US President Joe Biden has warned Russian President Vladimir Putin in a tense, two-hour virtual summit of a "strong" western economic response should Russian forces massed on Ukraine's border go on the attack.
"President Biden voiced the deep concerns of the United States and our European allies about Russia's escalation of forces surrounding Ukraine and made clear that the US and our allies would respond with strong economic and other measures in the event of military escalation," the White House said in a statement soon after the video conference.
Mr Biden stressed "support for Ukraine's sovereignty and territorial integrity and called for de-escalation and a return to diplomacy," the statement said.
Russian TV footage showed Mr Biden and Mr Putin greeting each other in a friendly manner at the start of the summit. Mr Biden told Mr Putin he hoped their next meeting would be in person.
The two leaders talked for two hours and one minute, according to the White House.
The Kremlin said it hopes the two leaders can hold an in-person summit to discuss what it has described as the lamentable state of US-Russia relations, which have sunk to their lowest level since the end of the Cold War.
US officials said before the video conference that sanctions, which one source said could target Russia's biggest banks and Moscow's ability to convert roubles into dollars and other currencies, were designed to dissuade Mr Putin from using tens of thousands of troops massed near the Ukrainian border to attack its southern neighbour.
The Kremlin, which said before today's meeting it did not expect any breakthroughs, has denied harbouring any intention to attack Ukraine and has said its troop posture is defensive.
But Moscow has voiced rising vexation over western military aid to Ukraine, a fellow former Soviet republic that has tilted towards the west since a popular revolt toppled a pro-Russian president in 2014, and what it calls creeping NATO expansion.
Moscow has likewise questioned Ukrainian intentions and said it wants guarantees that Kiev will not use force to try to retake territory lost in 2014 to Russia-backed separatists, a scenario Ukraine has ruled out.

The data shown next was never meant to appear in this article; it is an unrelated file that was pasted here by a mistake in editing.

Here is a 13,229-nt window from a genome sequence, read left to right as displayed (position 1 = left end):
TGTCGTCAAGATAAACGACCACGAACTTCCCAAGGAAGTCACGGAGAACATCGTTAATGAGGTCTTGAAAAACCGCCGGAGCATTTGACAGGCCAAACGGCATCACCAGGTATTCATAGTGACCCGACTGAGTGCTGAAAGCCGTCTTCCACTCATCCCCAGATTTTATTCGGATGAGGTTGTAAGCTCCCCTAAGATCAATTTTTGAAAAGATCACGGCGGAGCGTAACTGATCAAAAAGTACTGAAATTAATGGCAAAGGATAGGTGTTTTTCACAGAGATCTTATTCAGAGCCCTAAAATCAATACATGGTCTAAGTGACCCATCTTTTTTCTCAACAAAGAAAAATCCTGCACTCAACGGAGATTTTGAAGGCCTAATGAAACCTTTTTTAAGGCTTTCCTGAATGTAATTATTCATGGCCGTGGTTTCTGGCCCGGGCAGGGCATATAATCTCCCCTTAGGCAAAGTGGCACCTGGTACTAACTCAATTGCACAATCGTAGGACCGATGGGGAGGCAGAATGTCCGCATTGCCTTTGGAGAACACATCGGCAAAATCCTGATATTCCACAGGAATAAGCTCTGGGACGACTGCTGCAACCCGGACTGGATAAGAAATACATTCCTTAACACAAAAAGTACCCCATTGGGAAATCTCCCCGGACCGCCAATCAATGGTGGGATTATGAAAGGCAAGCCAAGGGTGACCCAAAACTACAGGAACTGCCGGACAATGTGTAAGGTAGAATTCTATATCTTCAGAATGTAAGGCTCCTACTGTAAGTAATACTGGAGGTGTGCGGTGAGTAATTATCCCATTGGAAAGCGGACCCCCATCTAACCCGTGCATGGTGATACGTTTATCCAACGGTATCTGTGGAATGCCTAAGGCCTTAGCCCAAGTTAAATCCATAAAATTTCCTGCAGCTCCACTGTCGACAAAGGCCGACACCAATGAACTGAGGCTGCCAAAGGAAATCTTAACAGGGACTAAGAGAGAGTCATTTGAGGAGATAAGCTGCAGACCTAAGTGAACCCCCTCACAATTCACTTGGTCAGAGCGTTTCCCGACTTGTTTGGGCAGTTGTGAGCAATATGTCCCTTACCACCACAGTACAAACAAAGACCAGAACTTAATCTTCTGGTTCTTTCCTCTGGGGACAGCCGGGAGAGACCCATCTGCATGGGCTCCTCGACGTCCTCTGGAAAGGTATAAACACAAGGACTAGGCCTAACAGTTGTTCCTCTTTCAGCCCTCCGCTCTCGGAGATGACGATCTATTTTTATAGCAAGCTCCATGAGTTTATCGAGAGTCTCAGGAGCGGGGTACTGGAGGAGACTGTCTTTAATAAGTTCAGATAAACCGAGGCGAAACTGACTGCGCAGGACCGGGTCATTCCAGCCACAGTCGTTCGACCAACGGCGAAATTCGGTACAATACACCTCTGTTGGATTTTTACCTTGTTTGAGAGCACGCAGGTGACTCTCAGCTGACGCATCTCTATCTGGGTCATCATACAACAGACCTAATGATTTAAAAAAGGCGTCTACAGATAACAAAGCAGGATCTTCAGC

"We're looking for good, predictable relations with the United States. Russia has never intended to attack anyone, but we have our concerns and we have our red lines," said Kremlin spokesperson Dmitry Peskov.
Leaders from Britain, the United States, France, Germany and Italy were due to hold a call following the Biden-Putin talks, the White House and British Prime Minister Boris Johnson's office said.
The same allies spoke yesterday and "agreed to stay in close touch on a coordinated and comprehensive approach in response to Russia's military build-up on Ukraine's borders," the White House said.
While there is no expectation for a US troop deployment to Ukraine itself, a Russian invasion would spur boosts in NATO strength in other parts of eastern Europe that are part of the alliance, the White House said.
"If Putin moved in, there would be an increasing request from eastern flank allies and a positive response from the United States for additional forces," a senior US official told reporters.
The White House said that after the talk with Mr Putin, Mr Biden would reach out to Ukraine's President Volodymyr Zelensky.
Beyond Ukraine, the two leaders were also due to discuss a range of big issues where their countries are at odds, including Iran's problematic nuclear industry and a wave of cyber attacks against the US.
Clad in a combat uniform, Ukrainian President Volodymyr Zelensky visited troops fighting pro-Moscow separatists in the country's east yesterday.
The conflict has claimed over 13,000 lives and while Ukrainian forces are currently in a deadlock against their separatist opponents, they would likely be overwhelmed if Russian regular troops crossed the border.
"Thank you for protecting the sovereignty and territorial integrity of Ukraine," Mr Zelensky told the soldiers, according to a statement released by Kiev.
Yesterday, he spoke with US Secretary of State Antony Blinken, writing on Twitter after that he was "grateful" to the US and allies for supporting Ukraine.